About me

I have been writing poetry and stories since I was a child, and a love of reading was instilled in me from an early age. I am passionate about writing, and hope you enjoy the books I have written. Whilst most of you sleep soundly in your beds, like many Parkinson’s patients, insomnia dictates, so during those hours that sleep eludes me, the house is tranquil and quiet, an atmosphere perfect to immerse myself in writing. My life has been a series of strange events, which have without doubt contributed to my creativity. To publish anything is to bear one’s soul to the world. It is to stand naked and let everyone see who you really are. I have poured my heart and soul out on paper and I hope to share this journey, immersing you in a story, capturing your attention and firing the imagination. Through my writing and public speaking I hope to bring greater awareness to the general public about living with chronic disease.

Friday, November 21, 2014

By Jove, I think he’s got it!

Having received several letters by post addressed to a lady who died a few years ago, I made the effort to go to our local post office. Catching the attention of a clerk who was plodding through piles of mail, I explained we continue to receive letters for someone who is no longer here. “No problem, madam” the clerk assured me.  Relieved to hear a simple solution, I handed the letter over to the young man, who with an air of authority pressed a large rubber stamp onto an ink pad and with a resounding thump marked the envelope. “What is the forwarding address?” he asked me. “There is no forwarding address” I replied in disbelief. “This lady has passed on.” I said with irritation, thinking I had made it plainly clear from the start. To clarify, I bluntly said “The lady is dead.” The young man stopped in his tracks, looked at me intensely for a moment and then asked, “So there is no forwarding address?” Feeling this conversation had reached a point beyond absurd, as if I were in a Monty Python sketch, I curtly replied “Unless the post office has an address for heaven, then no, there is no forwarding address!” Not amused by my dry British humour he filled in the empty space with ‘deceased’. By Jove, I thought, he’s finally got it!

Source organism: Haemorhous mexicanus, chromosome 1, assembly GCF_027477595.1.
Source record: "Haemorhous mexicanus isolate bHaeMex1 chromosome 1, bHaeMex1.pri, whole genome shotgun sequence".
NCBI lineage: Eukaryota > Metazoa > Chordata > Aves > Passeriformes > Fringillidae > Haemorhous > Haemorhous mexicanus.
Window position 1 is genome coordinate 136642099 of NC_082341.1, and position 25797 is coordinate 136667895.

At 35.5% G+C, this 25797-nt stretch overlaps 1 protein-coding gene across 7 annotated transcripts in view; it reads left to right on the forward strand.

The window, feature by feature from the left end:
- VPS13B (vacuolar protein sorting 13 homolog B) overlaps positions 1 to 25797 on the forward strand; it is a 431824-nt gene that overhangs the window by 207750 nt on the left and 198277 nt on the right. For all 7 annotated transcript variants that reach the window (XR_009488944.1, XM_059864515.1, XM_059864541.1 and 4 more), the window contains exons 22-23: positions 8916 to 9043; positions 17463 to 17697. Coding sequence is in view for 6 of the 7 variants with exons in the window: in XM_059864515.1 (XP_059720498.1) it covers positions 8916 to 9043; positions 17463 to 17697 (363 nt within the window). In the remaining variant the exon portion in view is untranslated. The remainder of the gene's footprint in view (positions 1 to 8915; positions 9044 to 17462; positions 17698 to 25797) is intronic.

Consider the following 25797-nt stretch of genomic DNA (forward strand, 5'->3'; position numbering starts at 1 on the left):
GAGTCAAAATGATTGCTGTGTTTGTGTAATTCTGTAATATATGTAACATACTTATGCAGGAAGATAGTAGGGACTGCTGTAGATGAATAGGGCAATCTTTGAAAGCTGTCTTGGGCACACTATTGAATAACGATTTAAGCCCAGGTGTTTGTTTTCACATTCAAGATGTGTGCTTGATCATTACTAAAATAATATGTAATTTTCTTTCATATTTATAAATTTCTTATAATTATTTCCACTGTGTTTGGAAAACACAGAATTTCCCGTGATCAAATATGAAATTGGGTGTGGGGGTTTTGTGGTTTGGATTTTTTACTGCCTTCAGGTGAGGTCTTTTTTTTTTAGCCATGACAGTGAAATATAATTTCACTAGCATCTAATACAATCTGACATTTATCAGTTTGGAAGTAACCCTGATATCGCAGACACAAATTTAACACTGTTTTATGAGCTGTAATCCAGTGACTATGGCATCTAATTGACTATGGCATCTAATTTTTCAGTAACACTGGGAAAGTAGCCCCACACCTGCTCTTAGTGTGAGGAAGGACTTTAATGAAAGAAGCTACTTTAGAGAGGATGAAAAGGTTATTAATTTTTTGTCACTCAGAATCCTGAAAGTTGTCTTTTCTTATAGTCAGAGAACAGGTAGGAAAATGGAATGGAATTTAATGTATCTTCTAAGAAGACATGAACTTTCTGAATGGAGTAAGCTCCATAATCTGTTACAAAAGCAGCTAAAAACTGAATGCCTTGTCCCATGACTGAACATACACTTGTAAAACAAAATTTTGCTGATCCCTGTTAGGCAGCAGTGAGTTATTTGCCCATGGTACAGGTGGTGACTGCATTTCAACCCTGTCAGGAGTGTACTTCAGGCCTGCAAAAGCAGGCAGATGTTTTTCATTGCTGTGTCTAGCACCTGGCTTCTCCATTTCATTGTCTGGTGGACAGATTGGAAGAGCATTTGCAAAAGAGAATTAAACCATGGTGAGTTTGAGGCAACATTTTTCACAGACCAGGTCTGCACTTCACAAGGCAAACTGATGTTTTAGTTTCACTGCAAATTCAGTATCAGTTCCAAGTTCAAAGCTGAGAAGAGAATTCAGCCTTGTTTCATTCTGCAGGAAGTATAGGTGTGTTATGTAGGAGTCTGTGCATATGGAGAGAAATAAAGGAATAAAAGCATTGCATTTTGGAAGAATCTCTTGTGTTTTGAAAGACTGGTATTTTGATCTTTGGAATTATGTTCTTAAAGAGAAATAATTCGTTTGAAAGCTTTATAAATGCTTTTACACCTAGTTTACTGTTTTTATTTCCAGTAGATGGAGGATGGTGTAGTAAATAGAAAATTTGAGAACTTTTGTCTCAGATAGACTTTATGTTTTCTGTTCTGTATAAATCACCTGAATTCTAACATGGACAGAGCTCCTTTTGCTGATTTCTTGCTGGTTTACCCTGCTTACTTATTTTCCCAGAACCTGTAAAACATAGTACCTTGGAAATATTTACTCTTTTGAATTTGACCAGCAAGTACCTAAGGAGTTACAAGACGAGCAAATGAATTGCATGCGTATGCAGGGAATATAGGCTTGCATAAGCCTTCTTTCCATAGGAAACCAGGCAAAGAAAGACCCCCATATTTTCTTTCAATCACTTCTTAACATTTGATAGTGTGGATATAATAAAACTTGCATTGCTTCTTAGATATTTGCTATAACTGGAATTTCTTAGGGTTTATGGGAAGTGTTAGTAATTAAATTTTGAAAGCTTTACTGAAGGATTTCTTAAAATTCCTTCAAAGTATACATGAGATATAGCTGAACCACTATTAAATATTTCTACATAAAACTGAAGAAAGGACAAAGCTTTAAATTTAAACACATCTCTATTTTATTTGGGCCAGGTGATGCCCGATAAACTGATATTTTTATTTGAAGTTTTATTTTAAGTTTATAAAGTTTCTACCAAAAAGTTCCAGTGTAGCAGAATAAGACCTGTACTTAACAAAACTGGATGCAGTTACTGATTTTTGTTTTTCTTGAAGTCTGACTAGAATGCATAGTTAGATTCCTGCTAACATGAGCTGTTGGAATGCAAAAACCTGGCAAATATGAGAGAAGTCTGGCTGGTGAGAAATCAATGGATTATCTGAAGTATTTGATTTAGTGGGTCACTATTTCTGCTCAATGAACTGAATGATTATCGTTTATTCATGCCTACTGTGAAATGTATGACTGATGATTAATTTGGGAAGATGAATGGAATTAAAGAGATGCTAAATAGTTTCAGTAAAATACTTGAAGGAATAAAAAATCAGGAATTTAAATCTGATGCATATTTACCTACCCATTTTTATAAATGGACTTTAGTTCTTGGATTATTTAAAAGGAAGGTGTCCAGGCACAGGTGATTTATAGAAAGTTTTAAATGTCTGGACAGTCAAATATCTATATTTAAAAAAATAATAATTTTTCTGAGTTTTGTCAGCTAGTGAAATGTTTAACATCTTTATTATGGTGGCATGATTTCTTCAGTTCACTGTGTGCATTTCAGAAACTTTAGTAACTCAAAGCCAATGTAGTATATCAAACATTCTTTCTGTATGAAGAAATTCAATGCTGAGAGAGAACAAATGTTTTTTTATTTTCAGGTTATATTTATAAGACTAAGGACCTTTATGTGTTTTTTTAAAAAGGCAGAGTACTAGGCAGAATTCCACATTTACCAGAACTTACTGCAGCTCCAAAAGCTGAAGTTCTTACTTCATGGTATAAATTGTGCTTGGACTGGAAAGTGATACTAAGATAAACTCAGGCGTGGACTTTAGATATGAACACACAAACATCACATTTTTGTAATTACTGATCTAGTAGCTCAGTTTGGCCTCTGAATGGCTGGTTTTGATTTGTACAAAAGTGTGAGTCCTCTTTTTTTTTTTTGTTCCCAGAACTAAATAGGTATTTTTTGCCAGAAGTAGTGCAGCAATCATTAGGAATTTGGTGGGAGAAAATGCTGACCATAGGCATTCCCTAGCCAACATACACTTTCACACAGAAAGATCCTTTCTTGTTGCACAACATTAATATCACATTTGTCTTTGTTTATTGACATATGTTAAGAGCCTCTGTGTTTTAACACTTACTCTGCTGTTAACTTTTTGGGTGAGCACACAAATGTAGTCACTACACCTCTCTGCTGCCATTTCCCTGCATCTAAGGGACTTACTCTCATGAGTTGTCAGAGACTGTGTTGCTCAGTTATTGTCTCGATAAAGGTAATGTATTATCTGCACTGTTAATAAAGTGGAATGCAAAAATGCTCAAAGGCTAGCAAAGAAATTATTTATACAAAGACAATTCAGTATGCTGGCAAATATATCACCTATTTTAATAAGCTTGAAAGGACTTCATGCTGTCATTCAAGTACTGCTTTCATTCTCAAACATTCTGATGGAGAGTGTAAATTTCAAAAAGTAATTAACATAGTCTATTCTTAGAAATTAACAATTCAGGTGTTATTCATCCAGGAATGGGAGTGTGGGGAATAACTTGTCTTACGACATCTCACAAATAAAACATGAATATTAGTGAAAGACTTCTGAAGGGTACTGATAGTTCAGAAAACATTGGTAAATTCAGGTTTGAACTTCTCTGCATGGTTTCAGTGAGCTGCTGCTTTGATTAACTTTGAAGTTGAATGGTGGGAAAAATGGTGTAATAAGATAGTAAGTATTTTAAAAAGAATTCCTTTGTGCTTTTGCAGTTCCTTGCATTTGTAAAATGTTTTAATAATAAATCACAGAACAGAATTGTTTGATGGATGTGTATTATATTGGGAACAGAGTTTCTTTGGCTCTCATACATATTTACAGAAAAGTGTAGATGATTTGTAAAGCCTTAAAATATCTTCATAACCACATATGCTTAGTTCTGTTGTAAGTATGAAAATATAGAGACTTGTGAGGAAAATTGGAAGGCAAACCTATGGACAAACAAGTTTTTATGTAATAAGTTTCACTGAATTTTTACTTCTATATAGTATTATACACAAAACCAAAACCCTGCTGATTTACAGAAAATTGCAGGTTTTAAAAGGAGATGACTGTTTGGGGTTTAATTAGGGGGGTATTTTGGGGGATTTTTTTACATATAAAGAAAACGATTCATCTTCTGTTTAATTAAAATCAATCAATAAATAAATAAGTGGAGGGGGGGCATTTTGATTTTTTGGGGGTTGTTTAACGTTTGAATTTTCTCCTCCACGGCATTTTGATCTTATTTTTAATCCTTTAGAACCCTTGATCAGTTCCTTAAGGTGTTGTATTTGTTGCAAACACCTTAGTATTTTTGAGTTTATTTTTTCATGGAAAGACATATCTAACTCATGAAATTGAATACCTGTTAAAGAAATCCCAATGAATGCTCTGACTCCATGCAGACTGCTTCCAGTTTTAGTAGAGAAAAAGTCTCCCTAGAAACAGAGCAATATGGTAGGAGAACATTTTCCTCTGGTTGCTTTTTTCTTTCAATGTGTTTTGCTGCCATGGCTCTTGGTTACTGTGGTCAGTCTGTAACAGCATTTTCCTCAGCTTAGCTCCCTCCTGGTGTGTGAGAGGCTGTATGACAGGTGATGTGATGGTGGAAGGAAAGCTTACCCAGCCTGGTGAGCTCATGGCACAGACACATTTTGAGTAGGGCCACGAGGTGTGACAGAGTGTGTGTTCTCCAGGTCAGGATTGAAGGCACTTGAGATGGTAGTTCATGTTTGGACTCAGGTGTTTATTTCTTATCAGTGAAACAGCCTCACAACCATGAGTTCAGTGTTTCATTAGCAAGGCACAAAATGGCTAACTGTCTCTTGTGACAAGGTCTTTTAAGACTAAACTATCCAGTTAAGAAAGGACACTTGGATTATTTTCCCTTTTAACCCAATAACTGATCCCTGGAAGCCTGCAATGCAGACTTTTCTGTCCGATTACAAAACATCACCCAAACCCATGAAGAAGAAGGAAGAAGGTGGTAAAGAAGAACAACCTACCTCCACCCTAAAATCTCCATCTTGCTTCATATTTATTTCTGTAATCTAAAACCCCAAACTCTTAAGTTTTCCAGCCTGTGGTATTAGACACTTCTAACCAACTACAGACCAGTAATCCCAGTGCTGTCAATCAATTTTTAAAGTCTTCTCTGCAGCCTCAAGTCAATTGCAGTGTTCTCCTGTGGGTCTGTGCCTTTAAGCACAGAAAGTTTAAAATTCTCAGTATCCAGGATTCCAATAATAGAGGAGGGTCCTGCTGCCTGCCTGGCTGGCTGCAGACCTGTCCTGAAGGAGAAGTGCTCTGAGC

Making one’s self clear and getting across a simple message can sometimes be painfully difficult. So imagine how hard it is explaining to those who do not suffer from Parkinson’s and Gaucher, or any debilitating disease, that just getting through the day is an achievement. Despite my condition I remain positive and make the best of a bad situation. Having a sense of humour and a smile on my face, is the only way I know how to live. I have to admit, that looking from a stranger’s viewpoint, my fa├žade does not give away much hint of my true condition, and only when I'm caught on a bad day, or when experiencing an “off” time due to Parkinson’s, would a person get a clue how I struggle and battle two diseases. I continue to write and tell my story, as do others in similar circumstances. Emma Rooney, an amazing young woman living with Gaucher disease is also a storyteller and an inspiration.

If you live with Parkinson's disease, you will no doubt understand the harsh realities that accompany it. This week I speak of the isolation one can feel in my article in The Huffington Post.

Friday, November 14, 2014

Love Is...

Everyone’s definition of ‘love’ maybe something slightly different and one’s capacity for love is most certainly very individual. To me, love is often shown in small acts of kindness that come so naturally, they need no prior thought for their spontaneity alone is proof they are genuine and heartfelt.

There is a particular English sweet, individual chocolates with caramel centers that come in a long roll. I still remember their clever advertising slogan from when I was a child, to show how much one loved these particular chocolates, you would consider giving your very last one to the person you loved.

Well I’d certainly give my last chocolate to my darling husband, for he was willing to sit through an old black and white movie called ‘Harvey’. This rather dated but charming film, stars James Stewart who befriends a ‘Pooka’ which takes on the shape of a white 6’3” tall rabbit. Not only did my husband sit with me to watch the entire film, but didn't even fall asleep - now that’s what I call love.